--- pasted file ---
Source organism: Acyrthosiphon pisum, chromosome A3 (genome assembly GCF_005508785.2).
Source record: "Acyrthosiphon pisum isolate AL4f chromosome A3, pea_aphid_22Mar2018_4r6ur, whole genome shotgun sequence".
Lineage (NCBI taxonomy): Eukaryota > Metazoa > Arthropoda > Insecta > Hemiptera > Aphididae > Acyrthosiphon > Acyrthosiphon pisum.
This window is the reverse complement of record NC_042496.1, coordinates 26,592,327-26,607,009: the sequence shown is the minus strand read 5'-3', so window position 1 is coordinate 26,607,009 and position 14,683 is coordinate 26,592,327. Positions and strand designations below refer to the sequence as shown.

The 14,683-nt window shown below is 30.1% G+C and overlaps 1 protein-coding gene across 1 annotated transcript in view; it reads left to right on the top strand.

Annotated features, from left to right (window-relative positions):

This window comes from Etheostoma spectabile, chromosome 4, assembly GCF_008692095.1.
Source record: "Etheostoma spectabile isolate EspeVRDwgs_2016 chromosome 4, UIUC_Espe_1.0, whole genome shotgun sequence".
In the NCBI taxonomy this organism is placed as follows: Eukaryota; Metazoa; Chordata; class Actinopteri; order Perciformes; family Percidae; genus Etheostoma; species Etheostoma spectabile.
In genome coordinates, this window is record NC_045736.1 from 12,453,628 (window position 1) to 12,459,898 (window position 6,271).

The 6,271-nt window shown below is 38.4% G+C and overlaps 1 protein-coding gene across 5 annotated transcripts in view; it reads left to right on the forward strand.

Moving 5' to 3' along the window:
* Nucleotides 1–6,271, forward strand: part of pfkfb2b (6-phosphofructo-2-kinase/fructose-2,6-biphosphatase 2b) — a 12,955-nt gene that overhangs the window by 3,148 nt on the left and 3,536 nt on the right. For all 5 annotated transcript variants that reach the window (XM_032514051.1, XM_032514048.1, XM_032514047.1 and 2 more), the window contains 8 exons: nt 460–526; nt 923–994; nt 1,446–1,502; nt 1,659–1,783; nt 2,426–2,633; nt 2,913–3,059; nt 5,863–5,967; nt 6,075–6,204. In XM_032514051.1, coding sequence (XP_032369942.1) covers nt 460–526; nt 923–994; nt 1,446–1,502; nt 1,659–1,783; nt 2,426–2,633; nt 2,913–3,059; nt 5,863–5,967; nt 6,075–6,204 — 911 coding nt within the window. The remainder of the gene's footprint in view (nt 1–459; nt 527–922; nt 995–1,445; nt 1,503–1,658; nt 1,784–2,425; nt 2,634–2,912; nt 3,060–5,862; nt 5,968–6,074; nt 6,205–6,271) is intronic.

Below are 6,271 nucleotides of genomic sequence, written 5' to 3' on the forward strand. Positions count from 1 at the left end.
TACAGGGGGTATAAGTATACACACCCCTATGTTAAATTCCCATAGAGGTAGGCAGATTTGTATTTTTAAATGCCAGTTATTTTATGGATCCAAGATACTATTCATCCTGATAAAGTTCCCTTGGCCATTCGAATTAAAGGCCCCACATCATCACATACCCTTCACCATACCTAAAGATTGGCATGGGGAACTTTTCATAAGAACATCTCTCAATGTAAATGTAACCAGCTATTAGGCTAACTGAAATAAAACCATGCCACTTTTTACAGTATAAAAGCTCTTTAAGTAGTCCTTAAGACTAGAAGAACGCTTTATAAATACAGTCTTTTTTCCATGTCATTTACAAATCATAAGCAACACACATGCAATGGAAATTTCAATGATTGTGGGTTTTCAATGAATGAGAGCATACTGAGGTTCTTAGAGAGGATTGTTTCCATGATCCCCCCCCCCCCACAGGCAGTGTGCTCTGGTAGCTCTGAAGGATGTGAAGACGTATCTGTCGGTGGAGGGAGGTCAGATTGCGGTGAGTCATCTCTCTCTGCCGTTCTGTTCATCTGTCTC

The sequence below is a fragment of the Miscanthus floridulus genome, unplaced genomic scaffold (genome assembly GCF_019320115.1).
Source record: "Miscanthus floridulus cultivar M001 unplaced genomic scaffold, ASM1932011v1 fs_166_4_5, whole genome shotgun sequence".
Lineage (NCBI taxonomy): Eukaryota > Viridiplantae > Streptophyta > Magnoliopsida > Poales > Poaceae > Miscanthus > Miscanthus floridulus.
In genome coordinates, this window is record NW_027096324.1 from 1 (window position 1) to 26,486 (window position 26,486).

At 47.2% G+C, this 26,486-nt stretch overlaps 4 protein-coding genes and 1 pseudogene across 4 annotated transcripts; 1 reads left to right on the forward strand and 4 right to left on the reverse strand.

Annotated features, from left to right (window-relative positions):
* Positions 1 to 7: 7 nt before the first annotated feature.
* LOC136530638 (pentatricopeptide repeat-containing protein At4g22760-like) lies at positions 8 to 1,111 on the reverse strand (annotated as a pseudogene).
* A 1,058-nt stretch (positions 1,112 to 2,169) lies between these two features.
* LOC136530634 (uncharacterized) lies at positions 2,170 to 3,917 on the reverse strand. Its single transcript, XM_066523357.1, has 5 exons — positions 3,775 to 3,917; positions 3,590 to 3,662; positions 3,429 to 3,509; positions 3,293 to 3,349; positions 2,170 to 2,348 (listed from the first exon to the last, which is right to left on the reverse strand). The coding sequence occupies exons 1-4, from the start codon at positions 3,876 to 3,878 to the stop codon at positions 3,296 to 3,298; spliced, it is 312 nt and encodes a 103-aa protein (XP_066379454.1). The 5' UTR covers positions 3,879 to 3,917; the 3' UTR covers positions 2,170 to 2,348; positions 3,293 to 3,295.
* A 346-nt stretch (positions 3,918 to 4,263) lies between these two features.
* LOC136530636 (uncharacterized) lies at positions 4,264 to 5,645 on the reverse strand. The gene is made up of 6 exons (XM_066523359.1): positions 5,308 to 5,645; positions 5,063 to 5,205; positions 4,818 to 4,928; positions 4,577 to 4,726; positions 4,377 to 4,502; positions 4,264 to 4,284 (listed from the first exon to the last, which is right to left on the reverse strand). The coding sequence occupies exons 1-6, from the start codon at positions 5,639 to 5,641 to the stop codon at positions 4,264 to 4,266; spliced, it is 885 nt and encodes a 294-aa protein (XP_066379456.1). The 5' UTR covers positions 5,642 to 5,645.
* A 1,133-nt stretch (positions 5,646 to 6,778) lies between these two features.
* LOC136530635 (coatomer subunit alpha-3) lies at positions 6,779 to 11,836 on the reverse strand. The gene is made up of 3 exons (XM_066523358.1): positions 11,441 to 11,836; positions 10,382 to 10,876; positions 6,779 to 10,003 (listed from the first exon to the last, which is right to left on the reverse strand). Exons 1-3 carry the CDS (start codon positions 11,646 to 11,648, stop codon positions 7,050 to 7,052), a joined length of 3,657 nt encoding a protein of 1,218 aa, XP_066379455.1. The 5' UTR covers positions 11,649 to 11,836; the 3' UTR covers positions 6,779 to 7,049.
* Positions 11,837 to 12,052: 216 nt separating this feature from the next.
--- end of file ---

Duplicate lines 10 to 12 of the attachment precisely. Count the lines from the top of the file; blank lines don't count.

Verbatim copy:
In genome coordinates, this window is record NC_045736.1 from 12,453,628 (window position 1) to 12,459,898 (window position 6,271).

The 6,271-nt window shown below is 38.4% G+C and overlaps 1 protein-coding gene across 5 annotated transcripts in view; it reads left to right on the forward strand.

Moving 5' to 3' along the window: